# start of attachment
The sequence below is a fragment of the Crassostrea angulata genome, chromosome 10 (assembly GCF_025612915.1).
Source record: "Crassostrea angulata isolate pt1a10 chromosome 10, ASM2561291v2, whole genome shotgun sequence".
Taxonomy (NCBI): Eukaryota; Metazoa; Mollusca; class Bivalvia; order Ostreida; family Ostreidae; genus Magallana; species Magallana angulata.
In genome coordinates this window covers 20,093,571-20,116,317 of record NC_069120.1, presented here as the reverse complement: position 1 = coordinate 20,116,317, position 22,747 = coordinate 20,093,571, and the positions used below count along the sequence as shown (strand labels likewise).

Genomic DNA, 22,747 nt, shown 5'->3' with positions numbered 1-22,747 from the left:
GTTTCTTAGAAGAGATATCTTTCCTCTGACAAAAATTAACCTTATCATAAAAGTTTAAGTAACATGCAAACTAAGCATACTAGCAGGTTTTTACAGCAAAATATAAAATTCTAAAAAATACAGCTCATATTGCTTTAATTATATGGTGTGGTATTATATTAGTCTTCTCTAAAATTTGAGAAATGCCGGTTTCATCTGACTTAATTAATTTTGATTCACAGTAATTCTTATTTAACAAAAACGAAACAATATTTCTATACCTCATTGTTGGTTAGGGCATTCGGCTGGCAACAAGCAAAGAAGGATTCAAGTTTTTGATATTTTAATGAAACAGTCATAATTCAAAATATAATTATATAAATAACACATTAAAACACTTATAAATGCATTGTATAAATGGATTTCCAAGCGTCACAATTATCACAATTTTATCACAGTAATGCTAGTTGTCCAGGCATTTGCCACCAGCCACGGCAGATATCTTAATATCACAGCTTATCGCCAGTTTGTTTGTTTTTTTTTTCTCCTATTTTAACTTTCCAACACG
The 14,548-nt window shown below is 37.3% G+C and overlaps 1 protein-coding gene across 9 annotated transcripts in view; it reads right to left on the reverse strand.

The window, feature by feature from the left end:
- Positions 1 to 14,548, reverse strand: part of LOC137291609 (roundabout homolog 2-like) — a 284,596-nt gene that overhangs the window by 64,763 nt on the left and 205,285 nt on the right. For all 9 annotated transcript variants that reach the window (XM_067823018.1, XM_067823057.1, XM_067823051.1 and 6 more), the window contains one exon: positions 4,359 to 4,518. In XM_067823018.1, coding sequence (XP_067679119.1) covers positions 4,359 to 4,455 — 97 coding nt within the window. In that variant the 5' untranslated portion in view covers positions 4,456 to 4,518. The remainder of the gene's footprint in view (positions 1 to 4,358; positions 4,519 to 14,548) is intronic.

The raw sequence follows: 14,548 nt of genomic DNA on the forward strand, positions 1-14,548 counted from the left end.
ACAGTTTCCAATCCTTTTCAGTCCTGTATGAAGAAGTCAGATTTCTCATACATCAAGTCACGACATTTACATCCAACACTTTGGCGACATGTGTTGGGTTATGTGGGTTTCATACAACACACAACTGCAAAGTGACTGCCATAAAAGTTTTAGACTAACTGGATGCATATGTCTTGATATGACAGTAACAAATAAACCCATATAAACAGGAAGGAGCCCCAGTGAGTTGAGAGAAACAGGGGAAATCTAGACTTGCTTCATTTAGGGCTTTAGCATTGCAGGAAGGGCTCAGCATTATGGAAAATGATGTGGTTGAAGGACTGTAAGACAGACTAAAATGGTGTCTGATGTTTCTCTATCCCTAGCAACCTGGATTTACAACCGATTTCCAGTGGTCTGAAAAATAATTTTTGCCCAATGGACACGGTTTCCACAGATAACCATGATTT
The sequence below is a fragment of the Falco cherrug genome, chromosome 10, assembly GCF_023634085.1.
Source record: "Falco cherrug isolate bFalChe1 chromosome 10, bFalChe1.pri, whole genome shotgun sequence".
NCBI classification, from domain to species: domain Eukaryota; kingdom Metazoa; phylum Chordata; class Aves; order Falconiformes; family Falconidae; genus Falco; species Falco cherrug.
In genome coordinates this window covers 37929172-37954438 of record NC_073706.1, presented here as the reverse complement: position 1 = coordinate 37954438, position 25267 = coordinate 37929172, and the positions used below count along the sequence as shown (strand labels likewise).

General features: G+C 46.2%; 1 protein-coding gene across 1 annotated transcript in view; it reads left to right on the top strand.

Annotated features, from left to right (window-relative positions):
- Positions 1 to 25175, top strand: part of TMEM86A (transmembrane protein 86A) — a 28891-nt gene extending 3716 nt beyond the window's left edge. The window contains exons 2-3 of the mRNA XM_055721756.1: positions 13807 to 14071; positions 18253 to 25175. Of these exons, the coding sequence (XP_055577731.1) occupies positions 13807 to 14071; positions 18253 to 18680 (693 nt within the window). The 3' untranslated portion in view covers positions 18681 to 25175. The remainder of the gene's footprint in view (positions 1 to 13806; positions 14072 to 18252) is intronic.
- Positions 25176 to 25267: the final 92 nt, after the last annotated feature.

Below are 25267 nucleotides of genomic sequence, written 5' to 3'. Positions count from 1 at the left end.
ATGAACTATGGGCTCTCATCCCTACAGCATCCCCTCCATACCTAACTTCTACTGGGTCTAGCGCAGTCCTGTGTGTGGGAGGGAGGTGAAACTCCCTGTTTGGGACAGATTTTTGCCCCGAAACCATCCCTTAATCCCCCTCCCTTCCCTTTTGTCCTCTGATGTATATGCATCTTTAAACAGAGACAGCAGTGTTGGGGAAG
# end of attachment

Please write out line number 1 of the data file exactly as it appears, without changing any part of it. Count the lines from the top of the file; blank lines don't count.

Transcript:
The sequence below is a fragment of the Crassostrea angulata genome, chromosome 10 (assembly GCF_025612915.1).